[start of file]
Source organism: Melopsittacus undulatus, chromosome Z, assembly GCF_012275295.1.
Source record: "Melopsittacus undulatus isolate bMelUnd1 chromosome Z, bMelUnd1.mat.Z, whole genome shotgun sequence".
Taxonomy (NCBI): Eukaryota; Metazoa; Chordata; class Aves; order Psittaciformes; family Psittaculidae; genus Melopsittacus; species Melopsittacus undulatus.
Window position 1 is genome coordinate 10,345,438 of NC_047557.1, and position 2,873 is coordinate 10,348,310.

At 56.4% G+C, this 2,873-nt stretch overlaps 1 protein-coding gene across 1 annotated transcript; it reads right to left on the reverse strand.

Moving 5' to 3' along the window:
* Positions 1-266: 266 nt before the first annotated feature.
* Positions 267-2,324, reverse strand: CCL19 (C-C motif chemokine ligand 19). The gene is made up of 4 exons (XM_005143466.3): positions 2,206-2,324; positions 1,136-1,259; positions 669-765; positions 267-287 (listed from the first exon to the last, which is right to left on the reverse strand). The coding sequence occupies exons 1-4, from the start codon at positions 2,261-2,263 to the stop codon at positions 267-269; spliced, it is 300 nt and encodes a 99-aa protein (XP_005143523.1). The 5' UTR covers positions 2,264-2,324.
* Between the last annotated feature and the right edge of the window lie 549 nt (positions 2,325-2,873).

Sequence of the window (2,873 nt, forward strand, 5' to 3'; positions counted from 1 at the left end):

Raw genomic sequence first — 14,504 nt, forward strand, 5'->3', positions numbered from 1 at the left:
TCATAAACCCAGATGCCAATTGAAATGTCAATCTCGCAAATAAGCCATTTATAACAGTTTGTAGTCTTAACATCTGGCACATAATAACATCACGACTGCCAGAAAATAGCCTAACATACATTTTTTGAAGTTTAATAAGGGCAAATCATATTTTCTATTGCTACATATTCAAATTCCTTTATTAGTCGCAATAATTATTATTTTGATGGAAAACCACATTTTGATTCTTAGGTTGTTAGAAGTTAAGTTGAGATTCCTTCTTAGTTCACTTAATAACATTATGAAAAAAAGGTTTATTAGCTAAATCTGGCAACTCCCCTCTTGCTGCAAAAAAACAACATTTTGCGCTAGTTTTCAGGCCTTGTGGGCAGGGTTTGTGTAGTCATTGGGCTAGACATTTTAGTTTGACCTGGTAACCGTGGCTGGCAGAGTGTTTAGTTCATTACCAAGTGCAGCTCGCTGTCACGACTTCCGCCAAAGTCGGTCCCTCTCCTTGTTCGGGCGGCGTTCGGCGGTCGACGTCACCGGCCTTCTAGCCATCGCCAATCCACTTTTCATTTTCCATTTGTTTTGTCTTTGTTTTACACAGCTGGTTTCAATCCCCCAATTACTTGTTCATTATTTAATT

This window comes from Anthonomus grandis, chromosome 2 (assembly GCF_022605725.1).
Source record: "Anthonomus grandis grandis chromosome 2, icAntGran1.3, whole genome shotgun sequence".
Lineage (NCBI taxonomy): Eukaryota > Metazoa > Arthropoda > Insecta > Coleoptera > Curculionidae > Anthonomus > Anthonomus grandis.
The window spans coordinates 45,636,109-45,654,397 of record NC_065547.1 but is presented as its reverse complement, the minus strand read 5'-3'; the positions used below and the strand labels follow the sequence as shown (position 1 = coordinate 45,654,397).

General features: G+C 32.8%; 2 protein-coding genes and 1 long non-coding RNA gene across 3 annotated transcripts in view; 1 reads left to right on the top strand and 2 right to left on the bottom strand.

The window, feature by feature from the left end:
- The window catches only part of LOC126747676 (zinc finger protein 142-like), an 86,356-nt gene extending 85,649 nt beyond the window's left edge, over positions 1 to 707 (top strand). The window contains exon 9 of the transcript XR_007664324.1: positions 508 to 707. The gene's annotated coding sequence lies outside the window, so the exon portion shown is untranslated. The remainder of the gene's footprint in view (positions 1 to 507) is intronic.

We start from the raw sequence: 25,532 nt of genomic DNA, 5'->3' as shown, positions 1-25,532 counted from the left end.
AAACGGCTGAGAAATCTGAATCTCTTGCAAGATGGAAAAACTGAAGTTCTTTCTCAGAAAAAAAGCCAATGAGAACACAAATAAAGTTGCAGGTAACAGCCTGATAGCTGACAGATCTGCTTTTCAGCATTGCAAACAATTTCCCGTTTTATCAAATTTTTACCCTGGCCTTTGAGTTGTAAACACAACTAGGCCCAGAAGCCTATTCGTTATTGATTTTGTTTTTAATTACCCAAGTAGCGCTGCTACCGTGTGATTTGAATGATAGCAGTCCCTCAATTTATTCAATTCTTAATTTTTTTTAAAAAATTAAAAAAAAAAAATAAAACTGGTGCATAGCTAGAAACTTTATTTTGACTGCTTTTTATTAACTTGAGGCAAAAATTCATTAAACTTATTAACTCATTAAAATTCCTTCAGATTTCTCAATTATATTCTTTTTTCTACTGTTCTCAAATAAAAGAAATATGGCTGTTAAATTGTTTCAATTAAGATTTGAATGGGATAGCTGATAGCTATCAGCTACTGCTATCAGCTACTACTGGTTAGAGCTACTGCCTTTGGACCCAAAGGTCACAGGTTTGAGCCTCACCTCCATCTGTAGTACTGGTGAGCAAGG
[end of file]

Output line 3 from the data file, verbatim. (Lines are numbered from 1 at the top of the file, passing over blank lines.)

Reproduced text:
Taxonomy (NCBI): Eukaryota; Metazoa; Chordata; class Aves; order Psittaciformes; family Psittaculidae; genus Melopsittacus; species Melopsittacus undulatus.